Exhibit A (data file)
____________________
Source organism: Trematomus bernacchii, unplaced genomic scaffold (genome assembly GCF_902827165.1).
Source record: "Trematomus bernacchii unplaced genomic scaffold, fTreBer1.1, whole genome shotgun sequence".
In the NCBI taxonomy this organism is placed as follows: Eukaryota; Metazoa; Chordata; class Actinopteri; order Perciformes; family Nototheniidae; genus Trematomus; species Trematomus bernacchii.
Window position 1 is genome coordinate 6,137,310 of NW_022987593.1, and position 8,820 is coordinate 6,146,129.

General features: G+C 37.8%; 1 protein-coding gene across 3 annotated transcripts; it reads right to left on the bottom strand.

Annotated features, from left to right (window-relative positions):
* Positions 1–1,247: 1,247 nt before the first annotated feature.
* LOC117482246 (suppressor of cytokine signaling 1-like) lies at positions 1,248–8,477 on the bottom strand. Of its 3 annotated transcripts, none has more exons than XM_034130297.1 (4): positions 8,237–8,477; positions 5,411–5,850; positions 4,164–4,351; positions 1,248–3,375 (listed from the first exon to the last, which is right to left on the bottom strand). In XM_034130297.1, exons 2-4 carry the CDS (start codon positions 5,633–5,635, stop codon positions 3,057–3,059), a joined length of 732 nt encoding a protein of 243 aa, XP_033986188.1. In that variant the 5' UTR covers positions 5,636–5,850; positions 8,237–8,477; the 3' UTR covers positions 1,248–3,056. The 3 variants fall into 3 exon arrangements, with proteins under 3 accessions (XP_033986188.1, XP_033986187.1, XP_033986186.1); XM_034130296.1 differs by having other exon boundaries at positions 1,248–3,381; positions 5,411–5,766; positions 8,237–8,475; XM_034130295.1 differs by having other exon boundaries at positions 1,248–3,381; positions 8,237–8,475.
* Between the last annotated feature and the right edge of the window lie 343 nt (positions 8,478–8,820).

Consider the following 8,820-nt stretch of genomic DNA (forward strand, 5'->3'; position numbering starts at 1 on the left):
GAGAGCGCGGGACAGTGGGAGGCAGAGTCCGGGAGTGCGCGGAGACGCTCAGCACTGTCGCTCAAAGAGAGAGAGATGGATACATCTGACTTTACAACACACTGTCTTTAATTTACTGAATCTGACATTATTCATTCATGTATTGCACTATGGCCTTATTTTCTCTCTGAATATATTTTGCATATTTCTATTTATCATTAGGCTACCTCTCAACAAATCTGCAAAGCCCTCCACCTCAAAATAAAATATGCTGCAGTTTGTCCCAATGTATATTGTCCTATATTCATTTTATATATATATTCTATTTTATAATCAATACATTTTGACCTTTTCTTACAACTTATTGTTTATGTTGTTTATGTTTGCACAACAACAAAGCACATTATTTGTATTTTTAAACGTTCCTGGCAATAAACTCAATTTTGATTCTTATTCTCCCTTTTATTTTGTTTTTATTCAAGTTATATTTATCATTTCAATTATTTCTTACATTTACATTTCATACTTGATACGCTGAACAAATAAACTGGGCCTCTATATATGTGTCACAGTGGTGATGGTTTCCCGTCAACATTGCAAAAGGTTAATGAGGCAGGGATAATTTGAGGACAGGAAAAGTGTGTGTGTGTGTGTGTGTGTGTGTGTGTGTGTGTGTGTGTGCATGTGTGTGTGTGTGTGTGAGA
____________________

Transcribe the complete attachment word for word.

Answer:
Source organism: Trematomus bernacchii, unplaced genomic scaffold (genome assembly GCF_902827165.1).
Source record: "Trematomus bernacchii unplaced genomic scaffold, fTreBer1.1, whole genome shotgun sequence".
In the NCBI taxonomy this organism is placed as follows: Eukaryota; Metazoa; Chordata; class Actinopteri; order Perciformes; family Nototheniidae; genus Trematomus; species Trematomus bernacchii.
Window position 1 is genome coordinate 6,137,310 of NW_022987593.1, and position 8,820 is coordinate 6,146,129.

General features: G+C 37.8%; 1 protein-coding gene across 3 annotated transcripts; it reads right to left on the bottom strand.

Annotated features, from left to right (window-relative positions):
* Positions 1–1,247: 1,247 nt before the first annotated feature.
* LOC117482246 (suppressor of cytokine signaling 1-like) lies at positions 1,248–8,477 on the bottom strand. Of its 3 annotated transcripts, none has more exons than XM_034130297.1 (4): positions 8,237–8,477; positions 5,411–5,850; positions 4,164–4,351; positions 1,248–3,375 (listed from the first exon to the last, which is right to left on the bottom strand). In XM_034130297.1, exons 2-4 carry the CDS (start codon positions 5,633–5,635, stop codon positions 3,057–3,059), a joined length of 732 nt encoding a protein of 243 aa, XP_033986188.1. In that variant the 5' UTR covers positions 5,636–5,850; positions 8,237–8,477; the 3' UTR covers positions 1,248–3,056. The 3 variants fall into 3 exon arrangements, with proteins under 3 accessions (XP_033986188.1, XP_033986187.1, XP_033986186.1); XM_034130296.1 differs by having other exon boundaries at positions 1,248–3,381; positions 5,411–5,766; positions 8,237–8,475; XM_034130295.1 differs by having other exon boundaries at positions 1,248–3,381; positions 8,237–8,475.
* Between the last annotated feature and the right edge of the window lie 343 nt (positions 8,478–8,820).

Consider the following 8,820-nt stretch of genomic DNA (forward strand, 5'->3'; position numbering starts at 1 on the left):
GAGAGCGCGGGACAGTGGGAGGCAGAGTCCGGGAGTGCGCGGAGACGCTCAGCACTGTCGCTCAAAGAGAGAGAGATGGATACATCTGACTTTACAACACACTGTCTTTAATTTACTGAATCTGACATTATTCATTCATGTATTGCACTATGGCCTTATTTTCTCTCTGAATATATTTTGCATATTTCTATTTATCATTAGGCTACCTCTCAACAAATCTGCAAAGCCCTCCACCTCAAAATAAAATATGCTGCAGTTTGTCCCAATGTATATTGTCCTATATTCATTTTATATATATATTCTATTTTATAATCAATACATTTTGACCTTTTCTTACAACTTATTGTTTATGTTGTTTATGTTTGCACAACAACAAAGCACATTATTTGTATTTTTAAACGTTCCTGGCAATAAACTCAATTTTGATTCTTATTCTCCCTTTTATTTTGTTTTTATTCAAGTTATATTTATCATTTCAATTATTTCTTACATTTACATTTCATACTTGATACGCTGAACAAATAAACTGGGCCTCTATATATGTGTCACAGTGGTGATGGTTTCCCGTCAACATTGCAAAAGGTTAATGAGGCAGGGATAATTTGAGGACAGGAAAAGTGTGTGTGTGTGTGTGTGTGTGTGTGTGTGTGTGTGTGTGTGCATGTGTGTGTGTGTGTGTGAGA